(Opinion) Medicaid expansion vital to health, corrections systems

Policymakers take note: reauthorizing Medicaid can impact healthcare in criminal justice systems

As leaders in New Hampshire’s mental health and corrections fields, we are writing to convey to policymakers the strong case for permanently reauthorizing Medicaid expansion and to highlight its critical impact on both the healthcare and the criminal justice systems in our state.

The connections between Medicaid expansion, mental health services and incarceration have not been sufficiently discussed during this year’s consideration of reauthorization, and we believe that legislators should consider these important links as they make decisions on this matter.

Articles we have reviewed on the subject of Medicaid expansion include these facts for our lawmakers to consider:

Six out of the 10 states with highest per capita incarceration in 2020 were states that did not invest in Medicaid expansion, and states without Medicaid expansion generally have more individuals with severe mental illness in their prisons.

New Hampshire has seen great success from the program since 2013, and not permanently reauthorizing it in 2024 will set our state on a significantly regressive path. Further, putting a sunset on the program for any amount of time is unnecessary: This program is a known quantity, not a pilot or an experiment, that needs to be reassessed in two or five years.

For over two years, as corrections commissioner, Helen Hanks has convened the Governor’s Advisory Commission on Mental Illness and the Corrections System. This commission brought together professionals from every discipline in the justice system as well as mental health providers and advocates.

It is clear that a high percentage of people in the county jails are also participating in programming at community mental health centers. The Sullivan County Department of Corrections found a 76 percent overlap. The same is true for substance use disorders. In Cheshire County jail, of those receiving a mental health evaluation, 84 percent met the criteria for substance use disorders; in Coos County, about 25 percent of people in the jail were living with opioid use disorder.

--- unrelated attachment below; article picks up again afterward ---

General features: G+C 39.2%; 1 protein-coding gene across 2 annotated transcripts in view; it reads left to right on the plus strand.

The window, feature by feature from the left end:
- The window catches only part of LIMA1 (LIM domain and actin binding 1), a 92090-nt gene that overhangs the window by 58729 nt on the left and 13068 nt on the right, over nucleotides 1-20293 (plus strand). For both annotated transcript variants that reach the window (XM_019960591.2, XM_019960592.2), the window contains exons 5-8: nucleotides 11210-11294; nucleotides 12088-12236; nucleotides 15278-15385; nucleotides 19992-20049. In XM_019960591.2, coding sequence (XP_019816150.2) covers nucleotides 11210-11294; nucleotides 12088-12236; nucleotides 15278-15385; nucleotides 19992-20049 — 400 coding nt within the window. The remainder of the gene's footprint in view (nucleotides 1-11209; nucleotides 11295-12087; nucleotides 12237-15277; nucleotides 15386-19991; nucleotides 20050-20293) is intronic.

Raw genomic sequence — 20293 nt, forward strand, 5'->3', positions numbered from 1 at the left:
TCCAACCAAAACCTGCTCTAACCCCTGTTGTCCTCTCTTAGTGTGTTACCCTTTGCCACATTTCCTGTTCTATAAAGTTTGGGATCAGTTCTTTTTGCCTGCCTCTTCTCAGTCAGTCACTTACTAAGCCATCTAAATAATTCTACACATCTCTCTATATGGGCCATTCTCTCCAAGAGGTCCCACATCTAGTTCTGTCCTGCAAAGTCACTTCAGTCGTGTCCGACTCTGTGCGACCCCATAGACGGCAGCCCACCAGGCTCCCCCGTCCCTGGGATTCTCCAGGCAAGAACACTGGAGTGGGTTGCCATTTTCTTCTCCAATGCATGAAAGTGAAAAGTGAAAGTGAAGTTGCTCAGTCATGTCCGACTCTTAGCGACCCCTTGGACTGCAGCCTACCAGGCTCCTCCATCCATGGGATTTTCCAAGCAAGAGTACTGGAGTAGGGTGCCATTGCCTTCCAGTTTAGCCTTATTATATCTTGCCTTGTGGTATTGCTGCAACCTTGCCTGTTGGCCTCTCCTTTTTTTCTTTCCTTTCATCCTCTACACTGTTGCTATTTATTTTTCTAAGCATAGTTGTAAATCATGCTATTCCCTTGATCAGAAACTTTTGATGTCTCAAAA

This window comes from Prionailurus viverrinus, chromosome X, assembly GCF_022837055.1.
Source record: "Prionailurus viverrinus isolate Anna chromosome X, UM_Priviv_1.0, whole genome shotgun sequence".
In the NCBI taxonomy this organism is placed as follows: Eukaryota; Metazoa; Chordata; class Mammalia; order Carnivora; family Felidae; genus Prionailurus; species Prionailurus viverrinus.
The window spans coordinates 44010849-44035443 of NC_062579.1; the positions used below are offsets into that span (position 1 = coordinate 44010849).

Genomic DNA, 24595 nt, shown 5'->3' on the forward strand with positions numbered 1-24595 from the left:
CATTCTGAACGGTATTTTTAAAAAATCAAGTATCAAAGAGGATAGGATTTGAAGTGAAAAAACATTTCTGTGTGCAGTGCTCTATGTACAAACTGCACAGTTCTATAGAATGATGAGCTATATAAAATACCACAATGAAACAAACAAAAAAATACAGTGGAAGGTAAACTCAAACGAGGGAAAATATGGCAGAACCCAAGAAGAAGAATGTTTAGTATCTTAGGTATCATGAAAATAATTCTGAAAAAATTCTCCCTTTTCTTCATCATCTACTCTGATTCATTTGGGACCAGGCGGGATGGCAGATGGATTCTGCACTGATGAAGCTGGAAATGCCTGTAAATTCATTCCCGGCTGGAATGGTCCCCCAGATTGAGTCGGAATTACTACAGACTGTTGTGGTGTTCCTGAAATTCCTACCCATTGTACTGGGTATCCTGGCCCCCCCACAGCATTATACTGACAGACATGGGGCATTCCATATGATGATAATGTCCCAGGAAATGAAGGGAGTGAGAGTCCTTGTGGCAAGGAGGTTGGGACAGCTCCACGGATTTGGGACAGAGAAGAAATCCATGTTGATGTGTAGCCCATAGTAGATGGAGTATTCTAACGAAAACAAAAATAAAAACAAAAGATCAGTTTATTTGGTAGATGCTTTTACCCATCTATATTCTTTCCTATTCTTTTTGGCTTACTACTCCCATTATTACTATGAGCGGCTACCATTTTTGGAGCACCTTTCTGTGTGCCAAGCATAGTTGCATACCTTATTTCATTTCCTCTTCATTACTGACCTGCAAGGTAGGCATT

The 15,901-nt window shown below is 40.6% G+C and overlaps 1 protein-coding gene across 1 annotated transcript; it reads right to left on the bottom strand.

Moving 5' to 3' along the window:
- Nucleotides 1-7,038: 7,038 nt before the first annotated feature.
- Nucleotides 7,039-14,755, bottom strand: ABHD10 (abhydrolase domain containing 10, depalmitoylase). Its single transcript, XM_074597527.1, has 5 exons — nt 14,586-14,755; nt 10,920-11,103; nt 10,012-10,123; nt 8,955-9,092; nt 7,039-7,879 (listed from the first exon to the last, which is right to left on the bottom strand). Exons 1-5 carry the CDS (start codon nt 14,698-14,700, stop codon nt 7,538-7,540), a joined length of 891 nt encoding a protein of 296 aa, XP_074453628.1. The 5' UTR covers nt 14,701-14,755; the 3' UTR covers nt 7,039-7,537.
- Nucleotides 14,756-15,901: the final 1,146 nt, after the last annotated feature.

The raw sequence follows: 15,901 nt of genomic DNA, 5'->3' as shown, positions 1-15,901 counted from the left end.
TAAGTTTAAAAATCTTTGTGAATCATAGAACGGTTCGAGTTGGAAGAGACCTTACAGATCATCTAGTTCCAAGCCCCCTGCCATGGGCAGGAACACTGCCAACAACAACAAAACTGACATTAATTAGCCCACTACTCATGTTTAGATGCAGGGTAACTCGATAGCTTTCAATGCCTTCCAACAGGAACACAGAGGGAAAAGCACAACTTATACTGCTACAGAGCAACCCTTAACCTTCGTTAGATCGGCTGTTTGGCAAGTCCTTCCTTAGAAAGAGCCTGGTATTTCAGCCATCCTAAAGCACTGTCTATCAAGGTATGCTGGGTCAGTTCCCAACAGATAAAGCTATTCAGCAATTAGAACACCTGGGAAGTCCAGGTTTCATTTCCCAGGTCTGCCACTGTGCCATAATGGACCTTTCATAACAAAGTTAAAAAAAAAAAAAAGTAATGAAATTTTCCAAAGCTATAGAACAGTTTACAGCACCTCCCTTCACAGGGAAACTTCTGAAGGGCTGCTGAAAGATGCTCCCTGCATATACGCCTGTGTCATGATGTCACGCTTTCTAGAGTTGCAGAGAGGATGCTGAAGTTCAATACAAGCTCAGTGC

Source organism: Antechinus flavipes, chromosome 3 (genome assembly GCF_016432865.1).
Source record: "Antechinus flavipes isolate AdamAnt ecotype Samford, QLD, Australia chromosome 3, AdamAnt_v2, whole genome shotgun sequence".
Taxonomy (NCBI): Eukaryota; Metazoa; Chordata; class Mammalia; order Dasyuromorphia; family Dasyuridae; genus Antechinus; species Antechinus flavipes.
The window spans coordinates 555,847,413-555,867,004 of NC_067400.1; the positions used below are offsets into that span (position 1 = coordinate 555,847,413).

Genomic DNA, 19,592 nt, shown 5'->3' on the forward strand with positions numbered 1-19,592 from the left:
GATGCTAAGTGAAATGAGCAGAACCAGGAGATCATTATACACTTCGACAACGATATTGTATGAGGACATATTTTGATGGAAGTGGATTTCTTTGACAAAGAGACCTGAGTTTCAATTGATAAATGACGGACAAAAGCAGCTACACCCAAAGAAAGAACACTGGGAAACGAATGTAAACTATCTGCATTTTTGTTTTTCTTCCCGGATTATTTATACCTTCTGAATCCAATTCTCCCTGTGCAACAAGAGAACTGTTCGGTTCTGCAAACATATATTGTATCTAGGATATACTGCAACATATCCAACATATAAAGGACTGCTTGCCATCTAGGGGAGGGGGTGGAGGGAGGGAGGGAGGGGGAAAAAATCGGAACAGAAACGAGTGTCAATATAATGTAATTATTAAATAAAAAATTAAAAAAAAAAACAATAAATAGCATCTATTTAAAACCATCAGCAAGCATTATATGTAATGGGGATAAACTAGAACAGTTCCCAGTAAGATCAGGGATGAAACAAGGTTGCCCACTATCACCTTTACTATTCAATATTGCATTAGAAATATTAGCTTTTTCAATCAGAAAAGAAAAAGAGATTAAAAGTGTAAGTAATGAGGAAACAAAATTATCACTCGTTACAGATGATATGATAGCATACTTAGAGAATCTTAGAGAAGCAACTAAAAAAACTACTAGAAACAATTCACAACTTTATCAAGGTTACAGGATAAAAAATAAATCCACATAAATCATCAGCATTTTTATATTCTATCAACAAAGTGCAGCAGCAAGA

The commission also engaged the services of the Justice Reinvestment Initiative to evaluate our current system and identify areas of opportunity to strengthen our system. Access to Medicaid is a critical element of the strategy to foster smooth transitions to community-based services and to reduce recidivism. Further, the commission lists as a primary target “strong reintegration and reentry plans” to streamline the transition for those leaving incarceration, and to divert them from re-incarceration. Not reauthorizing the Medicaid expansion program would be a move in the wrong direction of this goal.

Simply put, the program offers a safety net for those with mental health and substance use disorders, removes barriers to community-based services and ultimately saves the state money.

Similarly, the NH Community Behavioral Health Association, representing the 10 community mental health centers, has provided testimony to both House and Senate committees on the need for permanent reauthorization of Medicaid expansion, so residents who need mental health care and substance abuse and addiction treatment services are ensured of that care. For example, our state’s drug courts — where clients commit to engaging in treatment for mental illness and addictions rather than being incarcerated — would not be able to function without Medicaid expansion. Having access to insurance is critical to the success of drug court participants remaining in the community.

Without Medicaid expansion, residents with mental health and addiction issues would literally be out on the street, and those who are transitioning back into the community from incarceration would be without treatment and at risk of re-incarceration.

“Responsibility for addressing the needs of those with severe mental illness should rest with the mental health system rather than with the criminal legal system,” is a truism we embrace. Legislators should look at the essential connections between our healthcare, mental health and corrections systems and vote for permanent reauthorization of the Medicaid expansion program in 2024.

Helen Hanks of Tilton is commissioner of the NH Department of Corrections. Lisa Madden, president and CEO of Riverbend, lives in Litchfield. Cynthia Whitaker, president and CEO of Greater Nashua Mental Health, lives in Weare.

Categories: Opinion